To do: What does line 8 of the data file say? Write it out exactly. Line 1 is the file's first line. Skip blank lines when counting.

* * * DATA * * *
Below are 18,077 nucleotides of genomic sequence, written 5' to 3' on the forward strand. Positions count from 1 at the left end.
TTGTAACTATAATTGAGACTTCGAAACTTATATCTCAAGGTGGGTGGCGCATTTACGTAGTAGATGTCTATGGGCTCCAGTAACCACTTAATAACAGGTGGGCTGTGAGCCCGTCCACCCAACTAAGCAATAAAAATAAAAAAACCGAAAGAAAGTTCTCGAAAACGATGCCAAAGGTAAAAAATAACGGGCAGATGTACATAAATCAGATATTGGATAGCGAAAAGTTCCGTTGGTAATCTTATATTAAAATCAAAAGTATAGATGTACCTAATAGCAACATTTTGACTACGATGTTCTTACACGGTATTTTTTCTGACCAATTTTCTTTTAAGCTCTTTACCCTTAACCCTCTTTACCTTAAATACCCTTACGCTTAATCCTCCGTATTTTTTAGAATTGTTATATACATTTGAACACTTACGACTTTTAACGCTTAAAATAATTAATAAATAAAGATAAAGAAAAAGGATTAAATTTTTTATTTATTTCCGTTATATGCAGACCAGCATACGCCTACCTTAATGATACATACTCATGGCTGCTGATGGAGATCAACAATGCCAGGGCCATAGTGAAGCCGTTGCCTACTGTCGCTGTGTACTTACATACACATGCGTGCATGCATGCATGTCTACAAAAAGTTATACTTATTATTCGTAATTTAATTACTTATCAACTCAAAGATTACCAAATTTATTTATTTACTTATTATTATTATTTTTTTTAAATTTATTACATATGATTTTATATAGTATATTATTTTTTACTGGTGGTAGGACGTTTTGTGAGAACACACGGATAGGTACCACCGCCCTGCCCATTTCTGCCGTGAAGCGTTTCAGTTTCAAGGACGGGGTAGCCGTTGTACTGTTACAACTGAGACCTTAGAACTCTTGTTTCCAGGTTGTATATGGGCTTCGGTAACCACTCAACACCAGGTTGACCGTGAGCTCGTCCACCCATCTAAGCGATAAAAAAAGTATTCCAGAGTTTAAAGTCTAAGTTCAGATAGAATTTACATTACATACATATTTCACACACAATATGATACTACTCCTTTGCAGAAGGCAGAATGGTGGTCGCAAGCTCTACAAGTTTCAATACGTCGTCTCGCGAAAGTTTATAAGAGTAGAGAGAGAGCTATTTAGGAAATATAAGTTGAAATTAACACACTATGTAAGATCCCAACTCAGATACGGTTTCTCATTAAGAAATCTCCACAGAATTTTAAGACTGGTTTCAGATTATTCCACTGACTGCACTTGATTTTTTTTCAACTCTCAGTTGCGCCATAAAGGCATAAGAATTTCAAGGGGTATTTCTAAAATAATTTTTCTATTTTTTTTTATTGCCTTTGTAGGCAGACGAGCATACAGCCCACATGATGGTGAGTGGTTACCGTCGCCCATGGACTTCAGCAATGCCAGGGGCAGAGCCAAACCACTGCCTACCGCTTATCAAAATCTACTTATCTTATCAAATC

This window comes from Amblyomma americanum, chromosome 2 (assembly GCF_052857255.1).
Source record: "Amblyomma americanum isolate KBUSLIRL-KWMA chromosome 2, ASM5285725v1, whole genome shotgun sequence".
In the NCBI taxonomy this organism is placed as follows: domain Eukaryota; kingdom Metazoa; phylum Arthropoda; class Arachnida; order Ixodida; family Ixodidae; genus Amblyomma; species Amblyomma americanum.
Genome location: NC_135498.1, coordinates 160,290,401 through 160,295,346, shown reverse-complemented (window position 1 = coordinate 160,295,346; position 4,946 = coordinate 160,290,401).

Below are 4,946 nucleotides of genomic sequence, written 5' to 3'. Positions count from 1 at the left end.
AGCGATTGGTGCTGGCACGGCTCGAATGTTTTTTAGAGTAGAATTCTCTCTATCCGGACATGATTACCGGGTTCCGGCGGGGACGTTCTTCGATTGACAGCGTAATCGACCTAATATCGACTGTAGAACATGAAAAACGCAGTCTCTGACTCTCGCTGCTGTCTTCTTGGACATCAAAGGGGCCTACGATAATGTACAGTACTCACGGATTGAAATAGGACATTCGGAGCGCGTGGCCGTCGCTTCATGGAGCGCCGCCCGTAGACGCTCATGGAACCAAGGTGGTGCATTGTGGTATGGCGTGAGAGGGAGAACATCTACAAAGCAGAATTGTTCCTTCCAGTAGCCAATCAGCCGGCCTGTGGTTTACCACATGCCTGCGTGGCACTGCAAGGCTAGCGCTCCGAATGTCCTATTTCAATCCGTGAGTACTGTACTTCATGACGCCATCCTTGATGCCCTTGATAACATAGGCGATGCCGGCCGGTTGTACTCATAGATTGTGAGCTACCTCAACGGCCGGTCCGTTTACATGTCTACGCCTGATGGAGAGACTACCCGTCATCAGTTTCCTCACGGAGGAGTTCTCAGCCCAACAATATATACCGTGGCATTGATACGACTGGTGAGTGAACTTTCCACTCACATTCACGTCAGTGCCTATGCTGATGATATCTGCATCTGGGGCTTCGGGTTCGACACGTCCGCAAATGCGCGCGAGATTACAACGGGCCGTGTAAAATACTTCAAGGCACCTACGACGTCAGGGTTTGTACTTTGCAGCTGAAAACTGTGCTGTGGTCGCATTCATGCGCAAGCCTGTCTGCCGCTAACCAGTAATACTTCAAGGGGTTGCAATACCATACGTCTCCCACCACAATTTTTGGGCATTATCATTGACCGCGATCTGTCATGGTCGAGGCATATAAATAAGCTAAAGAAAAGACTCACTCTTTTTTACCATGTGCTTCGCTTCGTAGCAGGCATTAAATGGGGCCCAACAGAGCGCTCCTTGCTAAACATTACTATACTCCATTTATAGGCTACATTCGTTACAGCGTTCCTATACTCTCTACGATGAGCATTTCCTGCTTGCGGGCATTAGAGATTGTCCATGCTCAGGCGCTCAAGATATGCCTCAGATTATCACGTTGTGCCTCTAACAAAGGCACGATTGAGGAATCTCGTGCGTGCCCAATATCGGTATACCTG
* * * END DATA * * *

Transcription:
AGCGATTGGTGCTGGCACGGCTCGAATGTTTTTTAGAGTAGAATTCTCTCTATCCGGACATGATTACCGGGTTCCGGCGGGGACGTTCTTCGATTGACAGCGTAATCGACCTAATATCGACTGTAGAACATGAAAAACGCAGTCTCTGACTCTCGCTGCTGTCTTCTTGGACATCAAAGGGGCCTACGATAATGTACAGTACTCACGGATTGAAATAGGACATTCGGAGCGCGTGGCCGTCGCTTCATGGAGCGCCGCCCGTAGACGCTCATGGAACCAAGGTGGTGCATTGTGGTATGGCGTGAGAGGGAGAACATCTACAAAGCAGAATTGTTCCTTCCAGTAGCCAATCAGCCGGCCTGTGGTTTACCACATGCCTGCGTGGCACTGCAAGGCTAGCGCTCCGAATGTCCTATTTCAATCCGTGAGTACTGTACTTCATGACGCCATCCTTGATGCCCTTGATAACATAGGCGATGCCGGCCGGTTGTACTCATAGATTGTGAGCTACCTCAACGGCCGGTCCGTTTACATGTCTACGCCTGATGGAGAGACTACCCGTCATCAGTTTCCTCACGGAGGAGTTCTCAGCCCAACAATATATACCGTGGCATTGATACGACTGGTGAGTGAACTTTCCACTCACATTCACGTCAGTGCCTATGCTGATGATATCTGCATCTGGGGCTTCGGGTTCGACACGTCCGCAAATGCGCGCGAGATTACAACGGGCCGTGTAAAATACTTCAAGGCACCTACGACGTCAGGGTTTGTACTTTGCAGCTGAAAACTGTGCTGTGGTCGCATTCATGCGCAAGCCTGTCTGCCGCTAACCAGTAATACTTCAAGGGGTTGCAATACCATACGTCTCCCACCACAATTTTTGGGCATTATCATTGACCGCGATCTGTCATGGTCGAGGCATATAAATAAGCTAAAGAAAAGACTCACTCTTTTTTACCATGTGCTTCGCTTCGTAGCAGGCATTAAATGGGGCCCAACAGAGCGCTCCTTGCTAAACATTACTATACTCCATTTATAGGCTACATTCGTTACAGCGTTCCTATACTCTCTACGATGAGCATTTCCTGCTTGCGGGCATTAGAGATTGTCCATGCTCAGGCGCTCAAGATATGCCTCAGATTATCACGTTGTGCCTCTAACAAAGGCACGATTGAGGAATCTCGTGCGTGCCCAATATCGGTATACCTG